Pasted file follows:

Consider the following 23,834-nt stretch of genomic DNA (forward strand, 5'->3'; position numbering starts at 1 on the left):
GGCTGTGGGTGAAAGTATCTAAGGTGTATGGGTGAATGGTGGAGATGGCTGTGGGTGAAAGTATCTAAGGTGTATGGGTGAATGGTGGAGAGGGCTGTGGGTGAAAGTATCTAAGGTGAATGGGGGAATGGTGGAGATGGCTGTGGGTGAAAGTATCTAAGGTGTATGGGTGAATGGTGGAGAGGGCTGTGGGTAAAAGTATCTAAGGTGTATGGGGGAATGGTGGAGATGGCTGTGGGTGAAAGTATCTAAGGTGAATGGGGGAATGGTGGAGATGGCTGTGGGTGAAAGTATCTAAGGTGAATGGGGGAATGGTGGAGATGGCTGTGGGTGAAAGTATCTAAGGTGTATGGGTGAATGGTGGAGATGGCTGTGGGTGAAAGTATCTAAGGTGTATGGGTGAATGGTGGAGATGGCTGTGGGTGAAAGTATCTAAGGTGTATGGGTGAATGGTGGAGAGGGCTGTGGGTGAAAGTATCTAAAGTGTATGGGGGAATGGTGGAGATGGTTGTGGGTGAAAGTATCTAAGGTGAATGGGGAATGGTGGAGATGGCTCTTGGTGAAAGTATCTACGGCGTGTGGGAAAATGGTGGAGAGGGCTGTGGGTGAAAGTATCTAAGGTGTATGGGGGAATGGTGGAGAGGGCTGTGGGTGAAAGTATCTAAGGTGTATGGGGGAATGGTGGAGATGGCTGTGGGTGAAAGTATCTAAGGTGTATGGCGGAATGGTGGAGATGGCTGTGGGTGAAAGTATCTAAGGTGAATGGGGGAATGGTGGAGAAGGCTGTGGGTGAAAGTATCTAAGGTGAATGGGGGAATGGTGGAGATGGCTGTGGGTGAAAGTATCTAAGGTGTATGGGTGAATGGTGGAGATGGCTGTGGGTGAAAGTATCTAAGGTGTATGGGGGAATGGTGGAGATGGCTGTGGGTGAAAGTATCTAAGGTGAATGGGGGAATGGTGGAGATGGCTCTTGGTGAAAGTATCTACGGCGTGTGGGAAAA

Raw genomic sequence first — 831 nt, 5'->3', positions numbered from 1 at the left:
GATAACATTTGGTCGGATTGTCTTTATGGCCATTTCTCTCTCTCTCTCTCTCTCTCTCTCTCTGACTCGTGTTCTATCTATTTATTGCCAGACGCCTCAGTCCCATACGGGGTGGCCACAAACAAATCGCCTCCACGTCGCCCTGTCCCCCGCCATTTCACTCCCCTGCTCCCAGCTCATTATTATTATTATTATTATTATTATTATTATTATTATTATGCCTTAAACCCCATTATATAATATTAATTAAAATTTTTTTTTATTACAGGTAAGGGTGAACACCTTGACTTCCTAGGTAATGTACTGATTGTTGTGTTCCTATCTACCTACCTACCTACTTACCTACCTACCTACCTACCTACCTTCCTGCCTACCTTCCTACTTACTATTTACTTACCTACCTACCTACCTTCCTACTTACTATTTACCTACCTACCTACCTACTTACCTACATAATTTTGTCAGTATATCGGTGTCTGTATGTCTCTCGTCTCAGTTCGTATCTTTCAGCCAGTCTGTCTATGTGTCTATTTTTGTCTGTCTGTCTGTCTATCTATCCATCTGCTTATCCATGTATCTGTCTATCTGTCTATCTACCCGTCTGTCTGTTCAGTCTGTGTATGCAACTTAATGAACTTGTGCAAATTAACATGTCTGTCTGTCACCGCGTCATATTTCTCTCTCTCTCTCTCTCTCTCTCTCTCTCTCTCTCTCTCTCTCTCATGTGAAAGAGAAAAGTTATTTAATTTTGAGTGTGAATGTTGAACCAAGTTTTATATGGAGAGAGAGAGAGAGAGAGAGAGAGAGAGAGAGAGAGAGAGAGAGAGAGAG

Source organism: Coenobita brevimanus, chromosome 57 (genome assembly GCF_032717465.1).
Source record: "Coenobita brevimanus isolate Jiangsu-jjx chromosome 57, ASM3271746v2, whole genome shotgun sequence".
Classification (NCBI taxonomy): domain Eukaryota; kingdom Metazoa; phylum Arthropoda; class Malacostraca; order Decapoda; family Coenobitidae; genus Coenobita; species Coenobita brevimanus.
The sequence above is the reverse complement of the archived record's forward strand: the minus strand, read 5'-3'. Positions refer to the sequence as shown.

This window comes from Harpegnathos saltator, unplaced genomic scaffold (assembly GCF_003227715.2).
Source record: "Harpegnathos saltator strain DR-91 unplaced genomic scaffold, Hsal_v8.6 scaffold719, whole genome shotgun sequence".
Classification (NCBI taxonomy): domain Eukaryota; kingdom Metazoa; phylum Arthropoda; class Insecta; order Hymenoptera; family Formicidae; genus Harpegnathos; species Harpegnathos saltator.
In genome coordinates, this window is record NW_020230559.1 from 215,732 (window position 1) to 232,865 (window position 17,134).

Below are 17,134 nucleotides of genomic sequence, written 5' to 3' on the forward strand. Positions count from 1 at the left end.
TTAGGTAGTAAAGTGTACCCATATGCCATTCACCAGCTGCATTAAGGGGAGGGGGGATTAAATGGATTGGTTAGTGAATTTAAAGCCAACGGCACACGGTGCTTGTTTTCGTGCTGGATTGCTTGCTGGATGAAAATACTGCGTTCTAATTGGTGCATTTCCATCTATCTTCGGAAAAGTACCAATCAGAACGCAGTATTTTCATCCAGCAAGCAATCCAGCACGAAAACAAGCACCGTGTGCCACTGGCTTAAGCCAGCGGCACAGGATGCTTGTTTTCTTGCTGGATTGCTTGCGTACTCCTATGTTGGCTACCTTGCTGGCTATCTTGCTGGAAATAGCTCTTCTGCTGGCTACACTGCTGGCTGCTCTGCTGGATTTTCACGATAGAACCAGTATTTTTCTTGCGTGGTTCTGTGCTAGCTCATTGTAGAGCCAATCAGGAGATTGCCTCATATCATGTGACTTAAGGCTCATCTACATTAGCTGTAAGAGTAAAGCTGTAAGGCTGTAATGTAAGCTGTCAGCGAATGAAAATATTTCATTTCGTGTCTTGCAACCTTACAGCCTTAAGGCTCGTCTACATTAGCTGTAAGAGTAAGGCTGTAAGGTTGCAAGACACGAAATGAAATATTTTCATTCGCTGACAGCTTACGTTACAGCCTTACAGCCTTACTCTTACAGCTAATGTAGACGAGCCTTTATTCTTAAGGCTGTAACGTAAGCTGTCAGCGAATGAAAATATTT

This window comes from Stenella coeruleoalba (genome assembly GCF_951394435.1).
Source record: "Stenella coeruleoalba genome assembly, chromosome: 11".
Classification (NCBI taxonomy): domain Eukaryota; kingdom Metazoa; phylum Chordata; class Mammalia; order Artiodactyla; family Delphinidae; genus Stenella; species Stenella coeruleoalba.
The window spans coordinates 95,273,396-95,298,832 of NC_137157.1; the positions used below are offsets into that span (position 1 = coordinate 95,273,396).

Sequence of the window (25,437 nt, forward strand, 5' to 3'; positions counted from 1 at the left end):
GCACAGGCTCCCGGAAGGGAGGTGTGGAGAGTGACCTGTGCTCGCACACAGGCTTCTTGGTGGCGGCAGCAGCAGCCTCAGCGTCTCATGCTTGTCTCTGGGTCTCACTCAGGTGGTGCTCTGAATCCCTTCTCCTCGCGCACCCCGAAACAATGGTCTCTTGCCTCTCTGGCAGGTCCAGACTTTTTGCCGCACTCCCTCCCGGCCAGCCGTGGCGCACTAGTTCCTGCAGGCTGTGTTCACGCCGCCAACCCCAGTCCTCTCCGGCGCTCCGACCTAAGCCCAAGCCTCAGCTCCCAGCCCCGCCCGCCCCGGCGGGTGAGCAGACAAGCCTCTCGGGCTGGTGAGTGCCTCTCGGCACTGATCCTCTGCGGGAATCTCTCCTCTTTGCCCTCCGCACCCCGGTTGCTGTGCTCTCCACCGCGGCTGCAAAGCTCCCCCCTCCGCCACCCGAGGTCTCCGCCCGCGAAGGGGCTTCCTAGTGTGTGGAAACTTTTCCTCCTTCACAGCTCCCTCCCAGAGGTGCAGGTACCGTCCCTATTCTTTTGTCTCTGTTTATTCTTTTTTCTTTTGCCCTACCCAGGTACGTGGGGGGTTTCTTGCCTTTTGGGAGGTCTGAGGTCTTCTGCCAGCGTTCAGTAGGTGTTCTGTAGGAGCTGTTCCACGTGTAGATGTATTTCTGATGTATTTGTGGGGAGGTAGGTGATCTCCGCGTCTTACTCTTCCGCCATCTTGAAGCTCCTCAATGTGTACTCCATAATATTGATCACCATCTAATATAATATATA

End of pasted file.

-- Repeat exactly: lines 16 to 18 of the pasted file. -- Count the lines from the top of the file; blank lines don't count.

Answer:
Source record: "Stenella coeruleoalba genome assembly, chromosome: 11".
Classification (NCBI taxonomy): domain Eukaryota; kingdom Metazoa; phylum Chordata; class Mammalia; order Artiodactyla; family Delphinidae; genus Stenella; species Stenella coeruleoalba.
The window spans coordinates 95,273,396-95,298,832 of NC_137157.1; the positions used below are offsets into that span (position 1 = coordinate 95,273,396).